Right now there are not a lot of sheep raised here. The hope is that if these sheep can grow and develop, sheep production will increase. And there is certainly a market for it. The single biggest Tongan delicacy is something called sipi. Sipi is nothing more than mutton chops made from sheep. It’s very fatty and very bony and terrible for you, but each Sunday, you’ll find the majority of Tongans eating it. The sipi they eat is all imported, primarily from New Zealand. If the sheep project is successful, Tongans might one day be able to make their own sipi.

And even though there are chickens seemingly everywhere here, almost all of the chicken that is eaten is brought in from New Zealand. The Tongan chicken is very small and the meat is tough to eat. (And I’m sure the New Zealand chicken is probably pumped up with all kinds of hormones as well.) Most of the chickens here either are used for eggs or simply to eat garbage. At a recent workshop sponsored by the bank where I work, a group of woman showed up who want to start a chicken farm here. They came looking for information on what they need to start a business and to get financing.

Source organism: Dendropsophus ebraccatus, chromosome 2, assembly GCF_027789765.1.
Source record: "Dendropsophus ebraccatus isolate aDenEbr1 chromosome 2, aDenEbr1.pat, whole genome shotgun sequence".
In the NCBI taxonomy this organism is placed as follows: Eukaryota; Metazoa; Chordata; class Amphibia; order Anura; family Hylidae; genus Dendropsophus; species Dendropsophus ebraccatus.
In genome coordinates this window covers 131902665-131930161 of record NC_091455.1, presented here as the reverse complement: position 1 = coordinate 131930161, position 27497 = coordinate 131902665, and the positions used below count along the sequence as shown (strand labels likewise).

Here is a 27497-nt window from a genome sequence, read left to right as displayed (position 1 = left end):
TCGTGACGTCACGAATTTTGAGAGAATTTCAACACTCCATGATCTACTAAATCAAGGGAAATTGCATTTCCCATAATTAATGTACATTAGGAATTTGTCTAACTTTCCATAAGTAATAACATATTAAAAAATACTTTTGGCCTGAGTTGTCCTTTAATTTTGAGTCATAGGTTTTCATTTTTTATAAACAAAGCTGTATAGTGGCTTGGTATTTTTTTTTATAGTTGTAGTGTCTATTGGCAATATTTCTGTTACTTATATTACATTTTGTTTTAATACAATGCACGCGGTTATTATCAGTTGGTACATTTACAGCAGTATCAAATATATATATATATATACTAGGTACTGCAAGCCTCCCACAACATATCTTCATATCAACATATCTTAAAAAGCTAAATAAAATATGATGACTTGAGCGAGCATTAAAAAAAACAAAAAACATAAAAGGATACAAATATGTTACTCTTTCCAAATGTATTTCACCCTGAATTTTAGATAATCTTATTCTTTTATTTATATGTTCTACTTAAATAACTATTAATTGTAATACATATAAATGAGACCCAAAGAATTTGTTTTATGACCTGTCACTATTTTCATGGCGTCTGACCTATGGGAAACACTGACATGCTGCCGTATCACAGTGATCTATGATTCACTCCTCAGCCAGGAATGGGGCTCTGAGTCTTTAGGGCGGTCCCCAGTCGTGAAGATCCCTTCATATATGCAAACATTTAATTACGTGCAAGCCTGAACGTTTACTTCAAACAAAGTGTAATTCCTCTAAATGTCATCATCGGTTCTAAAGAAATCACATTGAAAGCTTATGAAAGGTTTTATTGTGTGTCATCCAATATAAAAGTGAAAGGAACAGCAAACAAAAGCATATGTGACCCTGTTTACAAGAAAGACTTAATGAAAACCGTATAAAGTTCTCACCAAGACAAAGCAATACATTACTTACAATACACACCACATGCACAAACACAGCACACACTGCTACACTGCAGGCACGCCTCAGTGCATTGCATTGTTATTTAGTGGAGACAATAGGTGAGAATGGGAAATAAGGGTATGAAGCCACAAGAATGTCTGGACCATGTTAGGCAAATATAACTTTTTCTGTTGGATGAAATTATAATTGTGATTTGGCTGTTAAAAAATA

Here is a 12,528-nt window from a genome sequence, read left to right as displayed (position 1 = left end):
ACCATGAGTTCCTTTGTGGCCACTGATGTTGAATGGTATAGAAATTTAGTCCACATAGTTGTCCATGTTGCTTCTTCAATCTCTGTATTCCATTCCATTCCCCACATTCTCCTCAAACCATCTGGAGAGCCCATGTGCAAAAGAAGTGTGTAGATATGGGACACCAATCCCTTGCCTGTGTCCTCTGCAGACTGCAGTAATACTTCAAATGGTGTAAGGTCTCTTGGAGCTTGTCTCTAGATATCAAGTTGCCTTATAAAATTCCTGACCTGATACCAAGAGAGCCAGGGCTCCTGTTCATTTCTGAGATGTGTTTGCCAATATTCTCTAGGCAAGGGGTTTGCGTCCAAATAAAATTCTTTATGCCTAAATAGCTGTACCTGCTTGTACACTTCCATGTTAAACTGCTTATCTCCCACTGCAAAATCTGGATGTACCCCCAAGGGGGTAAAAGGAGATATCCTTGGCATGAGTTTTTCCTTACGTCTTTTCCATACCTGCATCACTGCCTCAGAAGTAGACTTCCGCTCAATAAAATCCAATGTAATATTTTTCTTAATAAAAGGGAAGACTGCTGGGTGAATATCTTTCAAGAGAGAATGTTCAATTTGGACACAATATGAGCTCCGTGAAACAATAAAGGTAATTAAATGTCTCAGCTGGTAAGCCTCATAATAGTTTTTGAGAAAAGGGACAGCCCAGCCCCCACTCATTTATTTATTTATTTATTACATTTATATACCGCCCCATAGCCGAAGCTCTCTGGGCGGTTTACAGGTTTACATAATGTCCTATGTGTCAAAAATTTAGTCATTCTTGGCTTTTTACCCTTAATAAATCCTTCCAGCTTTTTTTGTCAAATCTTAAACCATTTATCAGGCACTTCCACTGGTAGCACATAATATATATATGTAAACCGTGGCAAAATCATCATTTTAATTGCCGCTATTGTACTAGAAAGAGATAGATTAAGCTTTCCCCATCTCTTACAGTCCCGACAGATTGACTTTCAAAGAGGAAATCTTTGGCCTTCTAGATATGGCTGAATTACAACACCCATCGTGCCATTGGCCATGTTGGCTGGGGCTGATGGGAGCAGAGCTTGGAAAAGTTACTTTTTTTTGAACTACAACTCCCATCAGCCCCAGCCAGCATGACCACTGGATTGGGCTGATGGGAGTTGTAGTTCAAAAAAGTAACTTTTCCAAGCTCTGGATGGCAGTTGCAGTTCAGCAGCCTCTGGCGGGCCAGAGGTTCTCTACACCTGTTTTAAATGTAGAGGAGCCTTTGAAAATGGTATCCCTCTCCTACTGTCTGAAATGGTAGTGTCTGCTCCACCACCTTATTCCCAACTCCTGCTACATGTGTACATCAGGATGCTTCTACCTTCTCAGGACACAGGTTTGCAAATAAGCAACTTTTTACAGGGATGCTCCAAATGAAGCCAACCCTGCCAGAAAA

After the workshop, we provided lunch to all of the 27 participants who attended. No sipi on the menu, but we served a huge plate of fresh local fish and chicken imported from New Zealand. Who knows, if the women are successful, in future years, it might be locally grown Tongan chicken on the menu instead.

***Other News***
The house where I live is on a piece of land with two other houses. One house is occupied by James, a fellow Peace Corps volunteer. The other house is our landlord, Kepu. Kepu is a former rugby star who rents out both houses. He is also raising his grandson, Peta, or Peter in English. Peter is in second grade and goes to the Vava’u Side School where James is a teacher. At that school, all lessons are conducted in English. Peter is a great kid and I caught him playing with his dog, Ripple in this photo.

Ripple just had four puppies, three of which survived. They were born under my house. James and I each plan to take one of the puppies as soon as they are old enough and we’ll leave the sole female for Kepu. I’ve already picked out the runt and am probably going to call him “Matataha” which actually means “One Eye” in Tongan. He has two eyes, but has a spot over one of his eyes making him look like a “one-eyed pirate”.